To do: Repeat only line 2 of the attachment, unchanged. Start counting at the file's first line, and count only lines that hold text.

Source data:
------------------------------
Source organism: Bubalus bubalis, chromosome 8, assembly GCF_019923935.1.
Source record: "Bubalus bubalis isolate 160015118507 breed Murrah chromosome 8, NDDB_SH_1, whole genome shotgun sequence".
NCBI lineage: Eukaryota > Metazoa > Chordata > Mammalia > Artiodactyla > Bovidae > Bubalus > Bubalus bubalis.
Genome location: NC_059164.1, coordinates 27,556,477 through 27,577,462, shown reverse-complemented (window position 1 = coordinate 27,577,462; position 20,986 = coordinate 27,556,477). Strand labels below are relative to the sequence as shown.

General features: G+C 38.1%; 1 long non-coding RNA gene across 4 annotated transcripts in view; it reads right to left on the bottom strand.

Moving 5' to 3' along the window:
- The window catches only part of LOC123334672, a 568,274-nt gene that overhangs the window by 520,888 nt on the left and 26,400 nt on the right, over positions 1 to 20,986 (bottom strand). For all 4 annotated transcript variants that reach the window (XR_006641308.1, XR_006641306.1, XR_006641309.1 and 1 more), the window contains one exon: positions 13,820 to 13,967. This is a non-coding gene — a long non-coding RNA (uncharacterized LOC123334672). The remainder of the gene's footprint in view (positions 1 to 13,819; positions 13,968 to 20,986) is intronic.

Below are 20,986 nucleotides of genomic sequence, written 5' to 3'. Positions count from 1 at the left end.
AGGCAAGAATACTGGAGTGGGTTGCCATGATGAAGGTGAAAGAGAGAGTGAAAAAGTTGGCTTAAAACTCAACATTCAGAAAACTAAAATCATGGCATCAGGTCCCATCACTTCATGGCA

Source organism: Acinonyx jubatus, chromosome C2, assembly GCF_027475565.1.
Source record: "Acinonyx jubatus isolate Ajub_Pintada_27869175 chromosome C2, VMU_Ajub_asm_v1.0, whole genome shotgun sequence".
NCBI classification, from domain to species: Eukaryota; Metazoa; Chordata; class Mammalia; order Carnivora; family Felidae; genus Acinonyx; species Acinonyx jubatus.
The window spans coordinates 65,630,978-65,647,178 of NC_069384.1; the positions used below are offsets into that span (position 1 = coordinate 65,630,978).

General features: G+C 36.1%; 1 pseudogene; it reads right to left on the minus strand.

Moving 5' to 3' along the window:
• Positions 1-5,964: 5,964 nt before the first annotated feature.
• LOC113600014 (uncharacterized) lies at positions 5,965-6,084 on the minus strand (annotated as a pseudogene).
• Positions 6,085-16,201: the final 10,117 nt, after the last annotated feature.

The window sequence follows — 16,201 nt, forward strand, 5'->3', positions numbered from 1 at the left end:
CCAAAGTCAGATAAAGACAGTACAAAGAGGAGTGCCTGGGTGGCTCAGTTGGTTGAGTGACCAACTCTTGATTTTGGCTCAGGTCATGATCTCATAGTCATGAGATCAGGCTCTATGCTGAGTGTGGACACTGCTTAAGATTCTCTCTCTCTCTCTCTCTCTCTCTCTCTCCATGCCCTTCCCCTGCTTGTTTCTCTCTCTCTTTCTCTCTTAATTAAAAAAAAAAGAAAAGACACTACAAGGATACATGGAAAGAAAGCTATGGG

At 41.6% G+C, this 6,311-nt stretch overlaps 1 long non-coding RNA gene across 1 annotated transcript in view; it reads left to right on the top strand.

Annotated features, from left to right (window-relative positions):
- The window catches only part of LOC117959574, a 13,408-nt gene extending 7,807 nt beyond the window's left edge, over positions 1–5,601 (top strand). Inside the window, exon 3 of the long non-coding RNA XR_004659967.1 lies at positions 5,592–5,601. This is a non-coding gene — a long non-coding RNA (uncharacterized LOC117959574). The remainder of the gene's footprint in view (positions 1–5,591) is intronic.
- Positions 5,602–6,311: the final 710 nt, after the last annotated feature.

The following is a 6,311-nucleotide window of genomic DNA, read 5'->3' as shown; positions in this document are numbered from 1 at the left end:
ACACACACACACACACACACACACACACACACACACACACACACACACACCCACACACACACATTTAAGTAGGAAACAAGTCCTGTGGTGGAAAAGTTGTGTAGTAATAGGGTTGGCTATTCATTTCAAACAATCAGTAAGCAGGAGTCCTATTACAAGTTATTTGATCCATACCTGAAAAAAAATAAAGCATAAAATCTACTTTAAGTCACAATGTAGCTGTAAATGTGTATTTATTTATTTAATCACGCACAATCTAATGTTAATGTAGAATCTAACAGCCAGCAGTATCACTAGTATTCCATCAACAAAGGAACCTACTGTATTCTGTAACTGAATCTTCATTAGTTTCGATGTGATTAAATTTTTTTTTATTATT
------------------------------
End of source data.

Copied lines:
Source record: "Bubalus bubalis isolate 160015118507 breed Murrah chromosome 8, NDDB_SH_1, whole genome shotgun sequence".